Series four of ‘The Sarah Jane Adventures’ is all about growing up and, to a lesser degree, about growing old. In its fourth year it seemed as if the show’s writers and producers (Russell T Davies keeping a steady hand on the ship and even contributing a two-part script) had been conscious of the fact that the show’s intended audience was growing up and that some of the slapstick the series had indulged in in the past is unlikely to wash with a more sophisticated and maturing young audience. So the Slitheen, a constant in the show since year one, get a brief cameo in the first episode of ‘The Nightmare Man’, quickly turned to slime as if to acknowledge the fact that gunging is no longer going to be a major feature of the show. Even in series finale, the uncomfortably-presciently-titled ‘Goodbye, Sarah Jane Smith’ the audience’s expectations are confounded when villainess Ruby White’s stomach doesn’t explode in a shower of coloured liquid but just burps out a little splodge of gunk. The show’s telling its audience that it’s no longer concerned with covering people in slime for the sake of it, and neither should they be. Series four recognises that its core characters (beyond Sarah Jane herself) – Luke, Clyde, Rani – are getting older and each of the stories address the consequences and difficulties of coping with growing pains, difficulties exacerbated by the outlandish lifestyle the trio enjoy due to their relationship with Sarah Jane. Sarah Jane, too, given a new lease of life courtesy of her ‘adopted’ son Luke, has to learn to let go as Luke moves away to Oxford (with a robot dog for company and a disturbing taste for inappropriate neckwear) and, at the end of the series, is apparently forced to face the prospect of her own faculties diminishing.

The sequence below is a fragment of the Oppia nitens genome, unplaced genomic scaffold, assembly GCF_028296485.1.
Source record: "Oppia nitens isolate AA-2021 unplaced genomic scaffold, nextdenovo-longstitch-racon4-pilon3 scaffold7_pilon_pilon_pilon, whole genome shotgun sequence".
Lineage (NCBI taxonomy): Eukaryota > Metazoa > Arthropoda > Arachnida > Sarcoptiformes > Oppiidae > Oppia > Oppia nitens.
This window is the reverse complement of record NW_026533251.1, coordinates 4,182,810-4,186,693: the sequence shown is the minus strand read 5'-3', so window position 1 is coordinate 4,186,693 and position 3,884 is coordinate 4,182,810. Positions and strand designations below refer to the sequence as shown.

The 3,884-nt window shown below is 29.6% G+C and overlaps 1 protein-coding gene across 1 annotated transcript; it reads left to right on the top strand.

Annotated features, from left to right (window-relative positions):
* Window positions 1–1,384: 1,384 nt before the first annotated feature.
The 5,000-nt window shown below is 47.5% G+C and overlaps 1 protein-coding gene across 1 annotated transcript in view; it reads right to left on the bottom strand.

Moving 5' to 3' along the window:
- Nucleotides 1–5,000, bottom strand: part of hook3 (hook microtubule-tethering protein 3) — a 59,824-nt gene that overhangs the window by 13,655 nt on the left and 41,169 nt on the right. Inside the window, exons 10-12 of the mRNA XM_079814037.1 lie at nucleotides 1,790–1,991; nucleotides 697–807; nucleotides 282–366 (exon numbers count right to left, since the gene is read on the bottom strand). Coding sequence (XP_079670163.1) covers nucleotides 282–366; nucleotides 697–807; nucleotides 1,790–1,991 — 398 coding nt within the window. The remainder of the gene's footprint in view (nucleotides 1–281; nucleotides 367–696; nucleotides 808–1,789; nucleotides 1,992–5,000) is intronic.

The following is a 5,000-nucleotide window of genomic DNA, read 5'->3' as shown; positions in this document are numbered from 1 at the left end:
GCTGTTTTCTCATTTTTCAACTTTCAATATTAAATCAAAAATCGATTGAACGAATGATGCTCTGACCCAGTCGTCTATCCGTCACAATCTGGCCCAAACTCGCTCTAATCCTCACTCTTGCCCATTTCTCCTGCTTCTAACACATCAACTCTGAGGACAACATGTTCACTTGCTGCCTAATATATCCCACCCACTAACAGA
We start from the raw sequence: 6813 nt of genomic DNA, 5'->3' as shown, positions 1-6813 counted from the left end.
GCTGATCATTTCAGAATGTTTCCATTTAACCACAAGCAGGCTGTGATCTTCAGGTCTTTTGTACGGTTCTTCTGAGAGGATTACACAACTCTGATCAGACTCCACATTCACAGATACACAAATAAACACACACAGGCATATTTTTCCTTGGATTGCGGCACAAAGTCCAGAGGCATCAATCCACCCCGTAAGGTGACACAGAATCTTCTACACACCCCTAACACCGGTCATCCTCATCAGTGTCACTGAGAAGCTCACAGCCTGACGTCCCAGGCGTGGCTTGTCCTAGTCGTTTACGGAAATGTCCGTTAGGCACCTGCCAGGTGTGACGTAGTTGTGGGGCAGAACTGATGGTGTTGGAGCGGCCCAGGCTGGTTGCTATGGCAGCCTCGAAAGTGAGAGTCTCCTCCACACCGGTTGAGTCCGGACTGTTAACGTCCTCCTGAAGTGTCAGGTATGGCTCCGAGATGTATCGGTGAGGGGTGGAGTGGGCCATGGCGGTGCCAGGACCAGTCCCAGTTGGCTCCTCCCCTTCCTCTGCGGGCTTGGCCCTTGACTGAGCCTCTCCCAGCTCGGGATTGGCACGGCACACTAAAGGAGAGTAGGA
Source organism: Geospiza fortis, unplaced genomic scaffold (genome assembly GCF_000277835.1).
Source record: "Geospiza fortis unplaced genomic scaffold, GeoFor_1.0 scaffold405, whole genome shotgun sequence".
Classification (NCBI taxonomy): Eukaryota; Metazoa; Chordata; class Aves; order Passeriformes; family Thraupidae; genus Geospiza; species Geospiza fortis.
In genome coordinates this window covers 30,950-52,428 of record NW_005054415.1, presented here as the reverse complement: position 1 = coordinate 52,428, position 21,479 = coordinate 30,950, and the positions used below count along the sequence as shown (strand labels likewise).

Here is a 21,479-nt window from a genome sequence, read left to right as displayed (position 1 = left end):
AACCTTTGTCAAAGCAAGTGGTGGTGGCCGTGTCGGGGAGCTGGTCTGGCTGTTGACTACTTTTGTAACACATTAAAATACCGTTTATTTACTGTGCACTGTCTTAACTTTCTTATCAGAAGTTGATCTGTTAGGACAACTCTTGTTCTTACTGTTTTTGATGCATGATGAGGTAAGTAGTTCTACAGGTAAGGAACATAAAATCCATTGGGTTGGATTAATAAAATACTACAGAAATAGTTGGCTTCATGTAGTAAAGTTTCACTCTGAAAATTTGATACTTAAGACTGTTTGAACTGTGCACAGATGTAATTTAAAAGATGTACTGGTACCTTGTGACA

Joseph Lidster’s brilliant opening two-parter, ‘The Nightmare Man’, is possibly the best story of a strong season because it deftly balances some genuinely disturbing stuff – Julian Bleech’s creepy and unsettling vaguely mid-European turn as the titular villain, a creature who exists and feeds on the subconscious – and some great character stuff as the super-intelligent Luke is fast-tracked to Oxford and his friends Rani and particularly Clyde have to cope with unfamiliar emotions as their cosy friendship is threatened. How will Luke cope on his own? What will happen to his friendships with Rani and Clyde? The Nightmare Man himself is very much a metaphor for growing up, dealing with new, unfamiliar and very real problems. In Luke’s final confident confrontation with the him, it’s about rising above your fears and doubts and showing that you’re strong enough to survive even the greatest of adversity. As Luke toddles off to Oxford at the end of the story it’s the start of a new era for the show and when he returns in the second part of series finale ‘Goodbye, Sarah Jane Smith’ both Clyde and Rani have grown and developed so much as they take centre-stage that he almost seems surplus to requirements and a throwback to a more naïve era in the show’s history.